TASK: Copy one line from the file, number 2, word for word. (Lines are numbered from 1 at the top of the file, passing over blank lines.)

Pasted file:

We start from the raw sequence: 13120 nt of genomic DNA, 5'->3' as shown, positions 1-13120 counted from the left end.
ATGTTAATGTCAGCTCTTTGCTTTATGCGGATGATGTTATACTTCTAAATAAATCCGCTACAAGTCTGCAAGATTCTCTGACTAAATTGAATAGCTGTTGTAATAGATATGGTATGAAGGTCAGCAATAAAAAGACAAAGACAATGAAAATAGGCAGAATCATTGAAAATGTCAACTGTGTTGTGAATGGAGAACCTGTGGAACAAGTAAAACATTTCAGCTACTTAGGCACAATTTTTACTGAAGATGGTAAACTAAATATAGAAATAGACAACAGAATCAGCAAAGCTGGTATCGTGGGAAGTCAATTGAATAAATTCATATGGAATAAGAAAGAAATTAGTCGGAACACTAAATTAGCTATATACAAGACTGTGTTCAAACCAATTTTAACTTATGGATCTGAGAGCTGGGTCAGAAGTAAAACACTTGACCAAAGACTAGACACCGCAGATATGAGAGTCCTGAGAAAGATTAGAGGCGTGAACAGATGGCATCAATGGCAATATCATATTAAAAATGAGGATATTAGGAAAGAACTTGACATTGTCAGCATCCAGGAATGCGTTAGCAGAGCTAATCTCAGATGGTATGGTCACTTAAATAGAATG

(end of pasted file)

ATGTTAATGTCAGCTCTTTGCTTTATGCGGATGATGTTATACTTCTAAATAAATCCGCTACAAGTCTGCAAGATTCTCTGACTAAATTGAATAGCTGTTGTAATAGATATGGTATGAAGGTCAGCAATAAAAAGACAAAGACAATGAAAATAGGCAGAATCATTGAAAATGTCAACTGTGTTGTGAATGGAGAACCTGTGGAACAAGTAAAACATTTCAGCTACTTAGGCACAATTTTTACTGAAGATGGTAAACTAAATATAGAAATAGACAACAGAATCAGCAAAGCTGGTATCGTGGGAAGTCAATTGAATAAATTCATATGGAATAAGAAAGAAATTAGTCGGAACACTAAATTAGCTATATACAAGACTGTGTTCAAACCAATTTTAACTTATGGATCTGAGAGCTGGGTCAGAAGTAAAACACTTGACCAAAGACTAGACACCGCAGATATGAGAGTCCTGAGAAAGATTAGAGGCGTGAACAGATGGCATCAATGGCAATATCATATTAAAAATGAGGATATTAGGAAAGAACTTGACATTGTCAGCATCCAGGAATGCGTTAGCAGAGCTAATCTCAGATGGTATGGTCACTTAAATAGAATG